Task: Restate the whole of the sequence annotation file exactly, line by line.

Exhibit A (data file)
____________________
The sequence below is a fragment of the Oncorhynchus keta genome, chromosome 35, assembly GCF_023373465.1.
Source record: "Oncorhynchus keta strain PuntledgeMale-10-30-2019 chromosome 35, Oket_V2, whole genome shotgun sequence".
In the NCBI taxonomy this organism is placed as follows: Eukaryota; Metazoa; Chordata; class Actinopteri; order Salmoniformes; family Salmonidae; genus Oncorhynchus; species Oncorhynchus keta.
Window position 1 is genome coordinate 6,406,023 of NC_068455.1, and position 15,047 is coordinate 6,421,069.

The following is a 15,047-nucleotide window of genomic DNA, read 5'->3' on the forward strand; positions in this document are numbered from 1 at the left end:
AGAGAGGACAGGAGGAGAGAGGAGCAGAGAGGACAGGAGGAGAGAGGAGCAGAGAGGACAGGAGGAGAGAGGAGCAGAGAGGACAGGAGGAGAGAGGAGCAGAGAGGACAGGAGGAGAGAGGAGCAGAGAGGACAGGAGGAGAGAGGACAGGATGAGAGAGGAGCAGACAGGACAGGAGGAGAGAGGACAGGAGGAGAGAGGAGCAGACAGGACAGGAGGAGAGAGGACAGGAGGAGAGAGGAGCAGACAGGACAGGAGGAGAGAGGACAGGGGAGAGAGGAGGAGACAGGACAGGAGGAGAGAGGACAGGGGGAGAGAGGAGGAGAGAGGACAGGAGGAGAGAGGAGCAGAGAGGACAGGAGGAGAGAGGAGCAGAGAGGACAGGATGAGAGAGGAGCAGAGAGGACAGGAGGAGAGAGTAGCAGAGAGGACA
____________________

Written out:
The sequence below is a fragment of the Oncorhynchus keta genome, chromosome 35, assembly GCF_023373465.1.
Source record: "Oncorhynchus keta strain PuntledgeMale-10-30-2019 chromosome 35, Oket_V2, whole genome shotgun sequence".
In the NCBI taxonomy this organism is placed as follows: Eukaryota; Metazoa; Chordata; class Actinopteri; order Salmoniformes; family Salmonidae; genus Oncorhynchus; species Oncorhynchus keta.
Window position 1 is genome coordinate 6,406,023 of NC_068455.1, and position 15,047 is coordinate 6,421,069.

The following is a 15,047-nucleotide window of genomic DNA, read 5'->3' on the forward strand; positions in this document are numbered from 1 at the left end:
AGAGAGGACAGGAGGAGAGAGGAGCAGAGAGGACAGGAGGAGAGAGGAGCAGAGAGGACAGGAGGAGAGAGGAGCAGAGAGGACAGGAGGAGAGAGGAGCAGAGAGGACAGGAGGAGAGAGGAGCAGAGAGGACAGGAGGAGAGAGGACAGGATGAGAGAGGAGCAGACAGGACAGGAGGAGAGAGGACAGGAGGAGAGAGGAGCAGACAGGACAGGAGGAGAGAGGACAGGAGGAGAGAGGAGCAGACAGGACAGGAGGAGAGAGGACAGGGGAGAGAGGAGGAGACAGGACAGGAGGAGAGAGGACAGGGGGAGAGAGGAGGAGAGAGGACAGGAGGAGAGAGGAGCAGAGAGGACAGGAGGAGAGAGGAGCAGAGAGGACAGGATGAGAGAGGAGCAGAGAGGACAGGAGGAGAGAGTAGCAGAGAGGACA